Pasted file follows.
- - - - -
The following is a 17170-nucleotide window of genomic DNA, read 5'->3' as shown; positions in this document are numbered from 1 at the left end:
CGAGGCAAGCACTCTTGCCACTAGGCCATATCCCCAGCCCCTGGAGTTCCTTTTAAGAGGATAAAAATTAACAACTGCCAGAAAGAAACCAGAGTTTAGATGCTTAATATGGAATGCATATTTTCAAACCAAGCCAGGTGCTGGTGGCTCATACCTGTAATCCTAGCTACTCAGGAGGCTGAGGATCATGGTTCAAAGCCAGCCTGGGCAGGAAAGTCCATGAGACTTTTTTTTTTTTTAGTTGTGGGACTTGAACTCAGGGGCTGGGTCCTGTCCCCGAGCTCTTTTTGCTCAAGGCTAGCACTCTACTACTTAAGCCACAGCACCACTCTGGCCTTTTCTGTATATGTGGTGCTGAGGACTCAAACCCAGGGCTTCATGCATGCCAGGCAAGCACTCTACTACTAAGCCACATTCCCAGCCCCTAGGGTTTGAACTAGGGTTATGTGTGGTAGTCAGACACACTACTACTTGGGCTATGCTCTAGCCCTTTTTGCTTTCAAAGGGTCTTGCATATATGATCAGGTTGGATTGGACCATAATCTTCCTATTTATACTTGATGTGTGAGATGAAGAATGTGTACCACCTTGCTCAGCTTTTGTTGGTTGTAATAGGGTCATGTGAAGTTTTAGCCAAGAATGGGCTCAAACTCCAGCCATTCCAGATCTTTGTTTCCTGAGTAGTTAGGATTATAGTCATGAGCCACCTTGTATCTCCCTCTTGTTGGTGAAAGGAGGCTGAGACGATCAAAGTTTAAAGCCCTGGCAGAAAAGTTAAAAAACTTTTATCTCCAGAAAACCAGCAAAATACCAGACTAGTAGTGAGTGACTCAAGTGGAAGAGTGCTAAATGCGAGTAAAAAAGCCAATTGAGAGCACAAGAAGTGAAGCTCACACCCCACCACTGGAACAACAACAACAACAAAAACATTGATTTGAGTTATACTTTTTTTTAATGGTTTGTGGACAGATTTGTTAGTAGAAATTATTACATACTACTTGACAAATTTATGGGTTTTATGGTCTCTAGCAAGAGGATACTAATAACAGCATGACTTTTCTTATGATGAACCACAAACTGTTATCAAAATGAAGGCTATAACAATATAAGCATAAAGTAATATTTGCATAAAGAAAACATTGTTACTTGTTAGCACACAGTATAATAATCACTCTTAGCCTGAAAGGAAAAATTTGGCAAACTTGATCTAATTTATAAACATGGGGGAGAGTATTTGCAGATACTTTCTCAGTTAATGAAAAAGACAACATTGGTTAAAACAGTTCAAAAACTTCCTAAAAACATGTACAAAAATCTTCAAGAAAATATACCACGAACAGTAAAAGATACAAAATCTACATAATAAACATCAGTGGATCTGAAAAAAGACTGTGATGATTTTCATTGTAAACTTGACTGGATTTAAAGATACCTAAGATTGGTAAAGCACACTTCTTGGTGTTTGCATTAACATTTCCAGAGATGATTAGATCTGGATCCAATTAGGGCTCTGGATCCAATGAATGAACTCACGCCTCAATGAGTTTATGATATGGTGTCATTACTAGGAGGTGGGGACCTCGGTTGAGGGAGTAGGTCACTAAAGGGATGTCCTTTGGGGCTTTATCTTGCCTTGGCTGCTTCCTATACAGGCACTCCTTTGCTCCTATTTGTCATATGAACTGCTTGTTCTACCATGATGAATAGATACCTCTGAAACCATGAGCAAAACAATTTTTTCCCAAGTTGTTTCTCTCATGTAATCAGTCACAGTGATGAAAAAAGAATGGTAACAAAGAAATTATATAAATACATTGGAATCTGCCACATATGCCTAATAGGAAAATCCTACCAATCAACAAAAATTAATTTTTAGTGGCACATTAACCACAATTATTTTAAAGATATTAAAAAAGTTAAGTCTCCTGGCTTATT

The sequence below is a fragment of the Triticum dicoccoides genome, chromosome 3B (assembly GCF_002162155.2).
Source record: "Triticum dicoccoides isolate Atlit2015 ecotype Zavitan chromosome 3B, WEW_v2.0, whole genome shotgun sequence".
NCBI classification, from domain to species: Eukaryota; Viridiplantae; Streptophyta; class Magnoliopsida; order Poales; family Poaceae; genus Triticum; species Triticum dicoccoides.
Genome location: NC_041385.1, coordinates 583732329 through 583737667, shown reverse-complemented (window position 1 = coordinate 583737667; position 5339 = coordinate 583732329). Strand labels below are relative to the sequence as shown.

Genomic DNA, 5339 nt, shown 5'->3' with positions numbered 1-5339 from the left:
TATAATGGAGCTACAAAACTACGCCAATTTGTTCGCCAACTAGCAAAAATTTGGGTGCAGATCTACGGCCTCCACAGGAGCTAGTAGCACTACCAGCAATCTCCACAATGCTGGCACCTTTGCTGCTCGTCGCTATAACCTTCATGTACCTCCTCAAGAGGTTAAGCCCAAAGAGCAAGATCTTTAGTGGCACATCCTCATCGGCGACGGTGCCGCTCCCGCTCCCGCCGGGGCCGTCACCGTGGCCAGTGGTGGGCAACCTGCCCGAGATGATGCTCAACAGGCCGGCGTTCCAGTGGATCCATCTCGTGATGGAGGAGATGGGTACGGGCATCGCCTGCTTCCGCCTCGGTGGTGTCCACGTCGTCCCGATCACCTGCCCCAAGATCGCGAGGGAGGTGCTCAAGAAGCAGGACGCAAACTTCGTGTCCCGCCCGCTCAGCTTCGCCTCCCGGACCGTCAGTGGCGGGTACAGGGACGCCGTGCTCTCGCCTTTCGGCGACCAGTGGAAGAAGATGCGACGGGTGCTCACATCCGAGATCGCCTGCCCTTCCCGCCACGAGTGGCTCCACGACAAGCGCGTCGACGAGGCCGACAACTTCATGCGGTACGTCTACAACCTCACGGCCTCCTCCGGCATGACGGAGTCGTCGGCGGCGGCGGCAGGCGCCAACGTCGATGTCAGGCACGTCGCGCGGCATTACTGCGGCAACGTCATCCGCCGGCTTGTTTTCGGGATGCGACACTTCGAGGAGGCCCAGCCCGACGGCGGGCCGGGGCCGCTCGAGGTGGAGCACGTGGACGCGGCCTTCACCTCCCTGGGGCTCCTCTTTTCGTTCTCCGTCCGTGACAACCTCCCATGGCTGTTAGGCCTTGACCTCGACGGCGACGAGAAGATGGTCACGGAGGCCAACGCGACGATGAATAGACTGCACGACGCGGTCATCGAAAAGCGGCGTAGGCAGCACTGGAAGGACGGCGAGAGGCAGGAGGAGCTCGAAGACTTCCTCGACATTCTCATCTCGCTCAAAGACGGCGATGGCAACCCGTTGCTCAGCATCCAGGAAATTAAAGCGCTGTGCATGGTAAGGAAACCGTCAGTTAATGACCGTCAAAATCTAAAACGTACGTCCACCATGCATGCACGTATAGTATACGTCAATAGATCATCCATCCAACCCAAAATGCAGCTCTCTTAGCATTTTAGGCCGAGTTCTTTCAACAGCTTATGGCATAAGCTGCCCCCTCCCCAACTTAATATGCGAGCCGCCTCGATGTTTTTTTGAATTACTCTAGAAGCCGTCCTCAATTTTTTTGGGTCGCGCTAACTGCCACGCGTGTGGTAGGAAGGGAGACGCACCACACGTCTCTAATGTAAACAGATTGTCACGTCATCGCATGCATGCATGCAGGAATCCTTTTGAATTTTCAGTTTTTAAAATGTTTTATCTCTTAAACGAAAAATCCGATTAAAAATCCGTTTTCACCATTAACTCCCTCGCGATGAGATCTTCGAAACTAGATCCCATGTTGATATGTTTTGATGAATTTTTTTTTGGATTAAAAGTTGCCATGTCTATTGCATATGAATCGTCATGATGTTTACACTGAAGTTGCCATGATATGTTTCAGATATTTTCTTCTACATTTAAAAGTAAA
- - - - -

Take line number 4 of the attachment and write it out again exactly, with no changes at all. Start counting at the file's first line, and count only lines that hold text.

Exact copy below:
Source record: "Triticum dicoccoides isolate Atlit2015 ecotype Zavitan chromosome 3B, WEW_v2.0, whole genome shotgun sequence".